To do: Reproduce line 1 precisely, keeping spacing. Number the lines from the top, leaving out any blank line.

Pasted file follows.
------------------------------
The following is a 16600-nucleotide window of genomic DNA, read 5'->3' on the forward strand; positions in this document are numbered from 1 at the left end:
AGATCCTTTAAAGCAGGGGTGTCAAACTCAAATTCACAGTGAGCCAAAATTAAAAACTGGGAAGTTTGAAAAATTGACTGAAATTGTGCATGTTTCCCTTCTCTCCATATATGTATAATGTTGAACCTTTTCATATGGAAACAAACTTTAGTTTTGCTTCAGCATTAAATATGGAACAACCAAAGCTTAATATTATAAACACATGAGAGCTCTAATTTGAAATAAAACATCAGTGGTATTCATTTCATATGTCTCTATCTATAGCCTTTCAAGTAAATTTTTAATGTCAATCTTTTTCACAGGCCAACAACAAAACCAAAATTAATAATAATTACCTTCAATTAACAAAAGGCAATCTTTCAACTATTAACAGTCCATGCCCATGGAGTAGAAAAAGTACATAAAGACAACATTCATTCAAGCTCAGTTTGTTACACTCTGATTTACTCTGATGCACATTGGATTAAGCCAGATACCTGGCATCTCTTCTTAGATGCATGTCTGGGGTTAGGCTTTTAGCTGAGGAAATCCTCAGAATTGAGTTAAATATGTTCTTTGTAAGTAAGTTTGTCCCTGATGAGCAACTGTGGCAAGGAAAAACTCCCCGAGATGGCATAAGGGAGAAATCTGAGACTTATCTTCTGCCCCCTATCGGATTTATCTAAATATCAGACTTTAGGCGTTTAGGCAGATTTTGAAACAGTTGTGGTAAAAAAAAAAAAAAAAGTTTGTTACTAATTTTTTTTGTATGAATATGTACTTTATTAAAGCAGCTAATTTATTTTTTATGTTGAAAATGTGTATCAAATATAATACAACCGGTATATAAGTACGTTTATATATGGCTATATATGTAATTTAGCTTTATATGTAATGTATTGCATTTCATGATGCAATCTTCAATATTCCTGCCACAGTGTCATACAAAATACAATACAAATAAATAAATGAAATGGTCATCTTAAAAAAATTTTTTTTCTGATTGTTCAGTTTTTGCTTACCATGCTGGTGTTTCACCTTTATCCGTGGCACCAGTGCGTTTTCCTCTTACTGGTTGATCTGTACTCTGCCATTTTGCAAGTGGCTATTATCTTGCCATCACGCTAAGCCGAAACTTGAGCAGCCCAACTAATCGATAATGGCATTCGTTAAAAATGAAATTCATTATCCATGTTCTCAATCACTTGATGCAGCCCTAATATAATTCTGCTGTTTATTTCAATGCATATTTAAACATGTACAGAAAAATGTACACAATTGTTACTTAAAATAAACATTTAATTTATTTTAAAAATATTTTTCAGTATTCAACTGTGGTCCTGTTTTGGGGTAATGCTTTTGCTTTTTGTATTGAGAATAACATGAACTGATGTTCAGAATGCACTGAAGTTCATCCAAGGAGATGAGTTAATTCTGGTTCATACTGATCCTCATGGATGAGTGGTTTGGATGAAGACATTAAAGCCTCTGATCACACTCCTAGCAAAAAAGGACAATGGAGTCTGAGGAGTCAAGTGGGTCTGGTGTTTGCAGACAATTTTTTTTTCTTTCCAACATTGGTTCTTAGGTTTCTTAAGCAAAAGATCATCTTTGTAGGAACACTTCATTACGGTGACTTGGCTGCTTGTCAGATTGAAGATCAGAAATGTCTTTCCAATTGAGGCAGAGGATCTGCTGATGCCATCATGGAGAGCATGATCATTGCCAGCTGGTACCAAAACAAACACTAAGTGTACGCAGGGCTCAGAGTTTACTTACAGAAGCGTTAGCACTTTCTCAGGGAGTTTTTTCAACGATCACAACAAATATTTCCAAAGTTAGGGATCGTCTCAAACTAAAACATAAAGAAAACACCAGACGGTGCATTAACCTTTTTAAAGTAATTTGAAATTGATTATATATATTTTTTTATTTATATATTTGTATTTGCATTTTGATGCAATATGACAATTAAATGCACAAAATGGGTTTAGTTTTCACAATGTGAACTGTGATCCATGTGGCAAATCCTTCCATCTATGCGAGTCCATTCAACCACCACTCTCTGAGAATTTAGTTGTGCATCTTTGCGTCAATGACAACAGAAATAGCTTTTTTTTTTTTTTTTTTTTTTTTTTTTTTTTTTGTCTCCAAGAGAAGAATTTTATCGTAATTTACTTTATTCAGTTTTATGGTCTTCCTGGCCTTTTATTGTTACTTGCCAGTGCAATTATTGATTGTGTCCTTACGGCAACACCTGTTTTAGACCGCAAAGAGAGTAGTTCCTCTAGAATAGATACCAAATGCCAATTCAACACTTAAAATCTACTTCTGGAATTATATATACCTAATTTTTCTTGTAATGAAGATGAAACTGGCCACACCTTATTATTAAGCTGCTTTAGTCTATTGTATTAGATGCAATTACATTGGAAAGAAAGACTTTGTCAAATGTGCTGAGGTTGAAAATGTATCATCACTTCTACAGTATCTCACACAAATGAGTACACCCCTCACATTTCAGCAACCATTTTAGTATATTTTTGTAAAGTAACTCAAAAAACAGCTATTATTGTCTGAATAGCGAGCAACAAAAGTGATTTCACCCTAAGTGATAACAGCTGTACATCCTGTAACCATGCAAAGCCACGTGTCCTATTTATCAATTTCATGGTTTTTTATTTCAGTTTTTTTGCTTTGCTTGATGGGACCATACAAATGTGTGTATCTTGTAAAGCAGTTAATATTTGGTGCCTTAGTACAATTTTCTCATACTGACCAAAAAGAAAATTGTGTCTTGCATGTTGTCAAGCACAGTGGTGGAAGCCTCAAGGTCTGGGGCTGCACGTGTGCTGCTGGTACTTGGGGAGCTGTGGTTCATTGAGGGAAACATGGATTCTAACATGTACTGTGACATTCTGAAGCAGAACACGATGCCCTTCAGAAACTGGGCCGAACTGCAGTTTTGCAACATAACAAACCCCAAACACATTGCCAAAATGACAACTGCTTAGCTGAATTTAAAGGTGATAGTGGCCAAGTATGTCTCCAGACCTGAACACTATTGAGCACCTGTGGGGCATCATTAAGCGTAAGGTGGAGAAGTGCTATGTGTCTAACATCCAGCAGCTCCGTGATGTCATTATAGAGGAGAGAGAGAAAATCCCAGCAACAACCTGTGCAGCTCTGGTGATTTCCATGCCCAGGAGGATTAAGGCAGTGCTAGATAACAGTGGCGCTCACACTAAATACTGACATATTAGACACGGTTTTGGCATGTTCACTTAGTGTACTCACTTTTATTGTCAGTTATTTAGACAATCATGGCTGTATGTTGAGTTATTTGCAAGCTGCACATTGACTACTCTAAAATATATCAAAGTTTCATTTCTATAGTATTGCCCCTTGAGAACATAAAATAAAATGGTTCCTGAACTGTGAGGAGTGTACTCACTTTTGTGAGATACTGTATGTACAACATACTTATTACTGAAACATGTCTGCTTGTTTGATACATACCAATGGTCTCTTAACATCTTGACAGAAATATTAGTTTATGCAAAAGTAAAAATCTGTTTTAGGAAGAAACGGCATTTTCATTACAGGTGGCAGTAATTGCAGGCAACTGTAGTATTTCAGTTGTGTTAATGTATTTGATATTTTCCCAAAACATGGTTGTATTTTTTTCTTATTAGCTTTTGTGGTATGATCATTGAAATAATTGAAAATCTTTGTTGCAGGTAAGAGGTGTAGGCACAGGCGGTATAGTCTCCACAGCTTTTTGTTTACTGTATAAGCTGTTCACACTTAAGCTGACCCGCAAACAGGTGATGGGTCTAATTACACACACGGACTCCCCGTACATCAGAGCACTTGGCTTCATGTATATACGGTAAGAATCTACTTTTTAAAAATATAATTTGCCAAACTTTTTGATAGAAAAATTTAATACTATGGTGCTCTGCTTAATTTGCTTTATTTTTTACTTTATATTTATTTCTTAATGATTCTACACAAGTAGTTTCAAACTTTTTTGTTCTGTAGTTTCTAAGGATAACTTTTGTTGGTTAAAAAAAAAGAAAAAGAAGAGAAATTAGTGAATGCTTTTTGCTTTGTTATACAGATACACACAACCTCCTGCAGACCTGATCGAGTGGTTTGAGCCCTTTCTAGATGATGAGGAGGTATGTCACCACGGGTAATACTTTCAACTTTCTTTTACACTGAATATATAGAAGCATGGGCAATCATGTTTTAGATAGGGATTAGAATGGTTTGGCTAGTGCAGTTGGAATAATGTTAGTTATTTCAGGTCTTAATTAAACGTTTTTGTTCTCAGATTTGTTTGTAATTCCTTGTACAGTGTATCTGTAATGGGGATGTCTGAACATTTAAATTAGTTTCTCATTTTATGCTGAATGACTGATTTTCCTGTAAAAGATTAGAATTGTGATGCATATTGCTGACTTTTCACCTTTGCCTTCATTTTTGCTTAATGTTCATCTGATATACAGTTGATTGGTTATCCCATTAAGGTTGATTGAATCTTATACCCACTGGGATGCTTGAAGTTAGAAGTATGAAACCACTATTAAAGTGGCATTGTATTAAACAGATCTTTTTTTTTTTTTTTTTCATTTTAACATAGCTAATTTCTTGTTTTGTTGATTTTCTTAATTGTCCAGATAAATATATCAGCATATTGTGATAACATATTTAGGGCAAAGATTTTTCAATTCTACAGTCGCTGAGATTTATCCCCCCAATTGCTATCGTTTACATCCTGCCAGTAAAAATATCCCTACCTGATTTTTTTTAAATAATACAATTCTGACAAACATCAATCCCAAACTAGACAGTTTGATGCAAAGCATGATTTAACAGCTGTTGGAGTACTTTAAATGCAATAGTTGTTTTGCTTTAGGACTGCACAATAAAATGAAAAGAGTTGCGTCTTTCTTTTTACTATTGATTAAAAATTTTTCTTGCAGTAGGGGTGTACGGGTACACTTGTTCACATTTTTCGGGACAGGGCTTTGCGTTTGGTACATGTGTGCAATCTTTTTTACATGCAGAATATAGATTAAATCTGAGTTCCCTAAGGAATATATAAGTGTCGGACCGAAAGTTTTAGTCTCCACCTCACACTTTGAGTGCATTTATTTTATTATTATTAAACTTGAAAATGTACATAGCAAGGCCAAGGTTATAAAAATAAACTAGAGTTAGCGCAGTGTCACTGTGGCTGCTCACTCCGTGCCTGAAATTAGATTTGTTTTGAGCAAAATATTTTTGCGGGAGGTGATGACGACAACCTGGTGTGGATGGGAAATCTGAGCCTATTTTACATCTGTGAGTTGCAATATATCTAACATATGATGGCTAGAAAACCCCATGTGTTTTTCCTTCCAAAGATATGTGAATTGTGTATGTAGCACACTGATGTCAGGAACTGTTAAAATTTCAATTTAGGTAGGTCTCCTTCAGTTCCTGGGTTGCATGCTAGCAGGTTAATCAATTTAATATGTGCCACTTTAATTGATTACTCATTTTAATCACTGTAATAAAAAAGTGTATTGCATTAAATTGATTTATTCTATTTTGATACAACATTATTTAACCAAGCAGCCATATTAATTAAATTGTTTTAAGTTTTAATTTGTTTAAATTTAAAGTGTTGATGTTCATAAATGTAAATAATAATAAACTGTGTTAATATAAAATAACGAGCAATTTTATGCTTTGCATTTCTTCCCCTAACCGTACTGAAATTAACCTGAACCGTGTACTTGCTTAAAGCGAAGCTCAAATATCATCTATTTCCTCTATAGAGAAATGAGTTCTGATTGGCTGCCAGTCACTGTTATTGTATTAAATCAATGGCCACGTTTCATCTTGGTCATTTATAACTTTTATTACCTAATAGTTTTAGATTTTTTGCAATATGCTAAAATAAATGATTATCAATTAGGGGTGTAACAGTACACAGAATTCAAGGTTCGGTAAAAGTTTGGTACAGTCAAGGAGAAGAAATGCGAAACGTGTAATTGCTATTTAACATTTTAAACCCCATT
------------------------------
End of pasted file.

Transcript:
The following is a 16600-nucleotide window of genomic DNA, read 5'->3' on the forward strand; positions in this document are numbered from 1 at the left end: